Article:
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Sakhalin Koreans: pain of separation continues

Lee Su-jin must now abandon any hope he had managed to cling to, as the end of the 18th National Assembly on Tuesday took with his chances of reuniting his family. The session ended without the passing of a bill that would have provided settlement aid to ethnic Koreans on Russia's Sakhalin Island.

The bill's failure means Lee won't be able to bring his child from Sakhalin to South Korea.

Lee's father was drafted to Sakhalin Island by the Japanese military in 1940. Lee himself was born and raised there. To earn a living, he obtained Russian citizenship and settled on the island with his Korean wife, but he always longed for the homeland of his parents.

The establishment of diplomatic relations between South Korea and Russia in 1990 saw the beginning of privately led efforts to resettle Sakhalin Koreans in South Korea. In 2002, it became possible for those born before independence on Aug. 15, 1945, to come to South Korea as permanent residents with settlement support from the Japanese government.

Lee came to South Korea in Jan. 2011 to obtain medical treatment for his ailing wife, leaving his child behind on the island. Now living in a rented apartment provided by the government in Namyangju, Gyeonggi, he said, "I came to the homeland I had yearned for, but I've had to deal with people despising for me for 'sucking off the government teat.'"

"It wasn't my decision to go to Sakhalin, and I'd like to live out the rest of my life honorably without guilt in South Korea with my family," he added.

Sakhalin Koreans are anxious to come to South Korea, but their dream is a long way from coming true. They were drafted to the island during the Japanese occupation, only to be abandoned there after Japan lost the Pacific War in 1945. For decades, they have faced discrimination and hardships as stateless people - neither Japanese nor Russian nor South Korean - but they have received less attention from the South Korean public than their counterparts in China and Japan.

To date, over four thousand Koreans have returned home through the efforts of those hoping to settle in South Korea. Around one thousand of them have since passed away. The number of those who have been unable to come to South Korea for various reasons stands at around 1,400. When their descendants are factored in, the number still on Sakhalin Island is estimated at around 43 thousand.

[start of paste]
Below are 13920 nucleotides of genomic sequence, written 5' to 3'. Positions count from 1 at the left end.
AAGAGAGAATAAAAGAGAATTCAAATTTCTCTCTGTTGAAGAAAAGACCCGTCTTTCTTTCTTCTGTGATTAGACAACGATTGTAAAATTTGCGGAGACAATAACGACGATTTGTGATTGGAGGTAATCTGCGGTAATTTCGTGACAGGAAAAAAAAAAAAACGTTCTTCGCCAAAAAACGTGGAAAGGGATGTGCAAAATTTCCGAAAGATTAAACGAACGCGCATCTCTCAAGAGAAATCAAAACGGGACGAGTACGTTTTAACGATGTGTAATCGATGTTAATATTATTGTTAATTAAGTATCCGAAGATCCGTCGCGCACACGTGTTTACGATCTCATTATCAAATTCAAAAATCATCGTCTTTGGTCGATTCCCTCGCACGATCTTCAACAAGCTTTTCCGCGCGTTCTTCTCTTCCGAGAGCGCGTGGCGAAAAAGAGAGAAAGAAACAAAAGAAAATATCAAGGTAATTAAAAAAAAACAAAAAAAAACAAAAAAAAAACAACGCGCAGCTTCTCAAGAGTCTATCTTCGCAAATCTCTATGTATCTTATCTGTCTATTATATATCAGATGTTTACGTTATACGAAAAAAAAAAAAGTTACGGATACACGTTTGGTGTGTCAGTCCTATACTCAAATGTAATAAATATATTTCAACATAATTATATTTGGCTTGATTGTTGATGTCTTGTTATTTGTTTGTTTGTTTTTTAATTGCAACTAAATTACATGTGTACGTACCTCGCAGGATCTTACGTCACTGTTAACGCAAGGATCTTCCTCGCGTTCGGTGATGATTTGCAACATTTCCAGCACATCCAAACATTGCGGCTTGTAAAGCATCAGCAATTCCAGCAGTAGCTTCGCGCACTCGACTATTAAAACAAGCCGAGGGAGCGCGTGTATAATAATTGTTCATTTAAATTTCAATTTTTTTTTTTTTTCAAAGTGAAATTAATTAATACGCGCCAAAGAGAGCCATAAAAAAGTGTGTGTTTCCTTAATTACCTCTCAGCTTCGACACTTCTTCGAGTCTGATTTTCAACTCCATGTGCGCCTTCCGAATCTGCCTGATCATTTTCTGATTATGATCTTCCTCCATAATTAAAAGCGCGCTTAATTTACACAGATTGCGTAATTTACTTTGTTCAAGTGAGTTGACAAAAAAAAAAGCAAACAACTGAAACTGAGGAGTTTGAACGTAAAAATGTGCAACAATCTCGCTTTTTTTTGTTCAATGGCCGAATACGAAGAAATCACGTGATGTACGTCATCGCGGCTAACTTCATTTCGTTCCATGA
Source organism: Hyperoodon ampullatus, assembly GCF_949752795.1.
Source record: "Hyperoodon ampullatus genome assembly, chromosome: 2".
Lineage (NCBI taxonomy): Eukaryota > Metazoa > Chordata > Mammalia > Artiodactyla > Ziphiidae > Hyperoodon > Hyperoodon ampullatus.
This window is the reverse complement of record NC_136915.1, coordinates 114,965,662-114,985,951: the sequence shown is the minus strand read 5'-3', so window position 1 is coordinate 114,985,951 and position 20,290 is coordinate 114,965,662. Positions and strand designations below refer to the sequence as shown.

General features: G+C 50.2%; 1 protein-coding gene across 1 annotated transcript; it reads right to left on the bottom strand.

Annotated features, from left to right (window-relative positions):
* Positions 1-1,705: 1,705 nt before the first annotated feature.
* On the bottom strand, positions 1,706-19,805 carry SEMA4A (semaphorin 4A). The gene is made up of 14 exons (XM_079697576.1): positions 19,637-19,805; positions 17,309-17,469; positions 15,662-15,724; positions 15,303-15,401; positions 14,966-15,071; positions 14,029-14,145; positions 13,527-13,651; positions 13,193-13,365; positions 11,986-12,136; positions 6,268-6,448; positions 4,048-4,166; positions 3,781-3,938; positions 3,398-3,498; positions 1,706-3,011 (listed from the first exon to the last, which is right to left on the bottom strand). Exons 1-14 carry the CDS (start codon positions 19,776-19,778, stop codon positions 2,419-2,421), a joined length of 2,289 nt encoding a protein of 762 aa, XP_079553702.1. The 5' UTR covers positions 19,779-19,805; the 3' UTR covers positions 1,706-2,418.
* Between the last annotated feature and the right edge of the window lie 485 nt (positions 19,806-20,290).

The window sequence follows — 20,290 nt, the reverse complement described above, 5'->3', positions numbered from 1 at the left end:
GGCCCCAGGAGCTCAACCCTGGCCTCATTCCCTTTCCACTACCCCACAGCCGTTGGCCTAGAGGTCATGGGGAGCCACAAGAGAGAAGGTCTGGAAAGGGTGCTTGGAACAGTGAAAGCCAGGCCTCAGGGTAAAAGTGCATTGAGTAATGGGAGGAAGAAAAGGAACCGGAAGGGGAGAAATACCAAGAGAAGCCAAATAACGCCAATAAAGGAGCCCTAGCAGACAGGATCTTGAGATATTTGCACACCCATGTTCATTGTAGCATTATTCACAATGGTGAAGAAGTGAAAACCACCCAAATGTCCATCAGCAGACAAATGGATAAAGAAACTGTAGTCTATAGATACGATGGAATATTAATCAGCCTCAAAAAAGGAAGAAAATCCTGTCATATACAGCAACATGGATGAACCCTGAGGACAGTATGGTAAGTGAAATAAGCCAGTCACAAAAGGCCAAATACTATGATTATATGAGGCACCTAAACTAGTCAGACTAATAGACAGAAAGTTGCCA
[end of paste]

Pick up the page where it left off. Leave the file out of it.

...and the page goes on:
The Koreans on the island have consistently called on Seoul to act responsibly and offer support. The 17th and 18th National Assemblies saw the presentation of special legislation to provide support, which would permit the children of those born after liberation to become permanent residents, and provide livelihood support for elderly Koreans remaining on Sakhalin.

But the Sakhalin Koreans found themselves pushed down the list of priorities as the government focused its policy efforts on North Korean defectors and multicultural families in the interests of social unity.

"There are still a lot of people [on Sakhalin] who would like to settle in their homeland but can't leave their children or are suffering from illness, so they can only long for home," said Im Yong-gun, 59, the Sakhalin Koreans' association chairman.

"Their lives are indescribably difficult, and they want the support and attention of the South Korean government," Im said.

The Sakhalin Koreans are now launching their third attempt. Private groups, domestic Sakhalin Korean associations, and religious figures planned held a ceremony Tuesday at the Press Center in Seoul's Central district to announce the launch of a "Sakhalin Hope campaigning group." Their aim is to have the 19th National Assembly enact the special legislation and to build a history museum on Sakhalin Island.

"This year is the 75th anniversary of the drafting of the Sakhalin Koreans," said Bae Deok-ho, president of the Korean International Networks, one of the participating NGOs.

"The state should not delay taking responsibility for addressing the suffering of Koreans who were deprived even of their proper right to come home after the war," Bae said.

By Lee Kyung-mi

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